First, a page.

Orphan Survival Stories Index |
DO I KNOW SOMETHING THE WORLD NEEDS TO KNOW?
I was 6 years old when I wet my pants for the first time at school. Mainly, because the orphanage had always forbidden us to use the bathroom, except when "they" thought it was necessary. I was afraid to ask my first grade teacher to allow me to use the little boy's room.
I just sat at my desk shaking my little legs back and forth, hoping that I could hold it until the bell rang. But this time, I was not so lucky; the pain was so severe and my little stomach hurt so badly. I tried to release just a little bit at a time, so the pain would go away. I didnít want to start crying or become embarrassed in front of the entire class. But once it started coming out, I could not stop it and the pain just got worse and worse. Several of the boys, who were sitting behind me, started laughing rather loudly. Then the entire classroom realized what had happened and they all laughed at me.
The teacher motioned for me to come up in front of the classroom and handed me some newspaper. I was told to get down on my hands and knees, and wipe up the water, which had run under several of the desks. I tried to laugh along with the other children, but I was so ashamed that I did not know what to do or say, or how to act. Therefore, I just got onto my knees and wiped very slowly, hoping that the bell would ring. That way, I would not have to look any of the other kids in the face and my embarrassment would end.
Finally, the bell rang and the kids ran out for recess, calling me names as they went by my desk. The teacher stood over me and told me that I should be very ashamed of myself. She said when the class resumed that I was to stand with my face in the corner for the remainder of the day. After I cleaned up after myself, I walked out into the hallway and just stood there, too embarrassed to go join the other children on the schoolyard. When the school bell rang again, the children started to file back into the classroom. I quickly ducked into the bathroom and hid in one of the stalls with my feet up on the toilet seat, until everything became quiet. Then I ran out of the bathroom, down the long hallway and left the school building as quickly as I could.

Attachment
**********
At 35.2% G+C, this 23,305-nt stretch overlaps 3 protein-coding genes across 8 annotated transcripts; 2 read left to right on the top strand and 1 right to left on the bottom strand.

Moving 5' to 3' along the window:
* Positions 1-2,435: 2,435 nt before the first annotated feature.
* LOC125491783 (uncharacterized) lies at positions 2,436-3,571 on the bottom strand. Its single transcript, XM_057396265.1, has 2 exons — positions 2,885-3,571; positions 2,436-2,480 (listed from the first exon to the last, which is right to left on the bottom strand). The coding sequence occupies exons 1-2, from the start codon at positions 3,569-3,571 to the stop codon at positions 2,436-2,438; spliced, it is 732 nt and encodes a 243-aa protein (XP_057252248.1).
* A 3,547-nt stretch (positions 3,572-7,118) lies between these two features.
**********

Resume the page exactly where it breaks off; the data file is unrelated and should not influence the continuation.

I knew that the teacher would call the orphanage and that I would be beaten or switched when I returned later that afternoon, so I decided I would run away and never come back.
I wandered around, until I happened across a house whose owners had left their garage door open. Leaning against the wall was a large rifle. Very slowly, I walked up to the building. No one was around, so I grabbed the rifle. Then I ran as fast as I could back down Spring Park Road toward the school building. I stopped and crouched behind a large bush. From there, I could see the children moving around in my classroom. I opened the rifle to make sure there was plenty of ammunition and found it was completely full.
At that point, I did not know what to do, where to go or whom to turn to. I only knew that I could never return to school or to the orphanage. I wanted my revenge from everyone for laughing at me. I stood there for five minutes or so, listening to the sounds of the passing cars and the birds singing in the large bush. Slowly, I raised the rifle, looked down the barrel and pointed the gun toward the school window.